Despite decades of intervention efforts, dental caries remains the most prevalent chronic disease in humans. Streptococcus mutans, the primary causative organism of caries, exhibits a variety of virulence factors that are quorum sensing (QS)-dependent. Surprisingly, the addition of exogenous Com QS signaling peptide, CSP (eCSP) at higher than physiological concentrations results in competence-induced cell death in S. mutans cultures, which represents the potential to be developed as a novel therapeutic strategy to control S. mutans populations. Although the Com signalling pathway and eCSP-induced cell death in S. mutans have been documented in studies in vitro using established laboratory strains, the influence of environmental factors in the oral cavity on these phenomena has not been determined. We have demonstrated that other oral bacteria attenuate some of the QS-mediated virulence activities such as biofilm formation, bacteriocin production, antimicrobial resistance, and genetic competence in S. mutans by inactivating the CSP. In addition, S. mutans is persistently competent in biofilms, whereas it has only a short window of competence in broth cultures, which indicates that growth conditions have impact on pheromone responses in S. mutans. Therefore, determination of influences of oral environmental factors such as bacterial interactions in dental plaque and encounters with other antimicrobial agents (either exogenously applied or endogenously present in saliva) on eCSP- induced S. mutans cell death is crucial for the development of eCSP as a novel class of antimicrobials for caries prevention. This application aims to prove our hypothesis that overstimulation of QS by eCSP affects viability and population dynamics of S. mutans in conditions mimicking the pathogen's existence in the oral cavity. We will determine if eCSP induces cell death of S. mutans in multispecies biofilms and in the presence of saliva. We will also assess the influence of eCSP on S. mutans' susceptibility to other antimicrobials. In addition, the efficacy of eCSP in causing S. mutans autolysis in caries lesions on extracted teeth will be assessed. Since all of S. mutans strains up to date exhibit the same sequence of CSP and S. mutans eCSP does not induce cell death in other oral species we have tested, this approach is expected to be highly specific for eliminating S. mutans, without disturbing host-microbial homeostasis. Indeed, our long-term goal is to use this strategy (selectively targeting a pathogen without disturbing host and microbial homeostasis) to attenuate S. mutans persistence and thereby reduce dental caries.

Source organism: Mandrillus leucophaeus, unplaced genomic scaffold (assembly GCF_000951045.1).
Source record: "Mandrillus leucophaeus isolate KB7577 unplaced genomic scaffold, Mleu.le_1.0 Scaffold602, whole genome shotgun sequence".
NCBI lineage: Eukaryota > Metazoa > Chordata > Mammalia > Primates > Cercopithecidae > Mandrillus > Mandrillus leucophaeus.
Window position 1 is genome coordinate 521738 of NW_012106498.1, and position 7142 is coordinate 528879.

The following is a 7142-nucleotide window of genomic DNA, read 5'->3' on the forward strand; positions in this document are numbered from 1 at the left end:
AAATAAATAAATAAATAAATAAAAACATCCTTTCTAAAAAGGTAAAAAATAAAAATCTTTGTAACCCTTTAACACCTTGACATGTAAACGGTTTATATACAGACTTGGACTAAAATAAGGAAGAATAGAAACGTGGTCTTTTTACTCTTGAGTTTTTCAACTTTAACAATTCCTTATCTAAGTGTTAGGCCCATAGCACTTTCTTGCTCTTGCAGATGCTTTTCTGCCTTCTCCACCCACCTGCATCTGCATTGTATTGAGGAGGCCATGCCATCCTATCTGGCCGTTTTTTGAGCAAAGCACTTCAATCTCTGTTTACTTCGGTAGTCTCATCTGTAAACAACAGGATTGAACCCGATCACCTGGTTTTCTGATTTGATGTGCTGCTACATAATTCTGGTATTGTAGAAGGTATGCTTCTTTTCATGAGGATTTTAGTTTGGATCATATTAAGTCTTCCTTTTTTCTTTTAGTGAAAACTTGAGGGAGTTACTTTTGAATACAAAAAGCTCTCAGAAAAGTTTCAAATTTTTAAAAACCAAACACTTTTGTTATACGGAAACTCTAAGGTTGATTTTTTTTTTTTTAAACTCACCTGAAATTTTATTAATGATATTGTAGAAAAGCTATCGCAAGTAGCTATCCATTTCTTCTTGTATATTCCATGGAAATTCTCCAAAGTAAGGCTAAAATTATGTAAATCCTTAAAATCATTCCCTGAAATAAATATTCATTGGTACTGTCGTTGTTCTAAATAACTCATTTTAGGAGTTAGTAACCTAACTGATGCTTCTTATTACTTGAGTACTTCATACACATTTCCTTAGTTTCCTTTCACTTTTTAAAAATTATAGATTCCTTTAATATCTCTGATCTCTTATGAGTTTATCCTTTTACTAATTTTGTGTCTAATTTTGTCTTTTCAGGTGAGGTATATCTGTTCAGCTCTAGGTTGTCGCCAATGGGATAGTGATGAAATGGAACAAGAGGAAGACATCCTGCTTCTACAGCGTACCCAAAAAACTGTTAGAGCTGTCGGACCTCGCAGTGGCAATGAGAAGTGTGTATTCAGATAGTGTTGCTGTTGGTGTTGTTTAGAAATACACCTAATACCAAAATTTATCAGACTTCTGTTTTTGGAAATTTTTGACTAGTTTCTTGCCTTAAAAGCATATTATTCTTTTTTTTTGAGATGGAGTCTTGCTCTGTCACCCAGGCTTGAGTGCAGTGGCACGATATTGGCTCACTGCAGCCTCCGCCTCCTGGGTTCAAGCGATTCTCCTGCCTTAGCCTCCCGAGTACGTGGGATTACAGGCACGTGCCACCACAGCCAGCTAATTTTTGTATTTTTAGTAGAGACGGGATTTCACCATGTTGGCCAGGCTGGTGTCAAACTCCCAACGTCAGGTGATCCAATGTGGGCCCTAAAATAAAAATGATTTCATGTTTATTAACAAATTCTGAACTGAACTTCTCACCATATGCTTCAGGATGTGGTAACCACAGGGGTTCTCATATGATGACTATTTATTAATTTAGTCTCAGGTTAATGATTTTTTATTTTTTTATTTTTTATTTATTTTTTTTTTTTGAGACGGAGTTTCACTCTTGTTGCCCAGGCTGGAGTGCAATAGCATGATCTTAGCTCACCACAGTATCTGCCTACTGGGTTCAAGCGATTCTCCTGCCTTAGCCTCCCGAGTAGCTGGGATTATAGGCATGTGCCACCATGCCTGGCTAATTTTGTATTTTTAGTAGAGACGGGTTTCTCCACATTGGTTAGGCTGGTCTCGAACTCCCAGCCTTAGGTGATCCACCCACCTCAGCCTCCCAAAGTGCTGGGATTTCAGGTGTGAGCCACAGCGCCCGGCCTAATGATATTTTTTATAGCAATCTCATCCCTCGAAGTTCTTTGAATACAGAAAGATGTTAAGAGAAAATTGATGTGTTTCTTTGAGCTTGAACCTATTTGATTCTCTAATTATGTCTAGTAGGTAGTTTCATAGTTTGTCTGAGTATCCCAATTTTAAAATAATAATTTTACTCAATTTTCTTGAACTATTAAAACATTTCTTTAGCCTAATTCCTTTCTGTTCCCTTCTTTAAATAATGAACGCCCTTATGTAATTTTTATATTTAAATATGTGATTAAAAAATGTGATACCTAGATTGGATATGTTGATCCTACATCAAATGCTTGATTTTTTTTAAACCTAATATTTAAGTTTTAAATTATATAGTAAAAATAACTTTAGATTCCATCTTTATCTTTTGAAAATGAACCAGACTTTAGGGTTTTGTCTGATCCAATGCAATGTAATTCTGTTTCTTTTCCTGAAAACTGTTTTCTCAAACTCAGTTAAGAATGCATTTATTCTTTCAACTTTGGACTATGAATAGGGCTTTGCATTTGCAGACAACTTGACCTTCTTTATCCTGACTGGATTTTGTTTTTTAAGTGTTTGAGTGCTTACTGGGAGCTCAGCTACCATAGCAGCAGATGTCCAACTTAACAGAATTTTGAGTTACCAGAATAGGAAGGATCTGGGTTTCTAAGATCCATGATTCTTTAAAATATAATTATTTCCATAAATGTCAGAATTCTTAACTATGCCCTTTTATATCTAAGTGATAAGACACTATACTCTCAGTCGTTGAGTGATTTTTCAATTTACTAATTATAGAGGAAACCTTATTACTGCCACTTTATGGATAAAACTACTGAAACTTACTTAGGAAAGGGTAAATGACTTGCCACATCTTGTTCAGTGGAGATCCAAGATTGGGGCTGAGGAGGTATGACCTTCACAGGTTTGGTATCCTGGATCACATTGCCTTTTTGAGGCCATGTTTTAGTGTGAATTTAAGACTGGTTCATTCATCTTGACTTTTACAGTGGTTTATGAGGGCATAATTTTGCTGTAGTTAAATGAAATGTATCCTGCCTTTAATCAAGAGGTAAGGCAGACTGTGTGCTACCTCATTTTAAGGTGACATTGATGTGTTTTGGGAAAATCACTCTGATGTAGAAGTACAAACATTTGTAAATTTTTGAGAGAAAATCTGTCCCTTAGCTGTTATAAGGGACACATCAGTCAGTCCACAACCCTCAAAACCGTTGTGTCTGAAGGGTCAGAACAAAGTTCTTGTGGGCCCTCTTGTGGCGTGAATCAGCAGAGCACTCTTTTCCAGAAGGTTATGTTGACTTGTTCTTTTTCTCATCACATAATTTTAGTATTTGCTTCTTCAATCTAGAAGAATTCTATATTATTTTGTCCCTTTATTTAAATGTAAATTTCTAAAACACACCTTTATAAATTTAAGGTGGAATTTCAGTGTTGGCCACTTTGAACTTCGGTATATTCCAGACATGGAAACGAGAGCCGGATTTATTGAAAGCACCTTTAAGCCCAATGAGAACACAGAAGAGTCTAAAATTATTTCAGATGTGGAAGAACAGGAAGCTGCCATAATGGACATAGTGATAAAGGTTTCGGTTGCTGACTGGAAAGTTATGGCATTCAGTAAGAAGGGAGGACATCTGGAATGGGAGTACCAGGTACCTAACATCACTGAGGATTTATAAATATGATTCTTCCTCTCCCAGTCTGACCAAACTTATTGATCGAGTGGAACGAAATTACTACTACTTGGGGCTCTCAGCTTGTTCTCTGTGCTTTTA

Streptococcus mutans is the primary causative organism of dental caries (the most prevalent chronic disease in humans). This application aims at determining if the environmental factors in the oral cavity influences exogenous competence pheromone-induced cell death and in turn, ecological fitness of S. mutans in dental plaque, in order to develop an innovative strategy to reduce dental caries.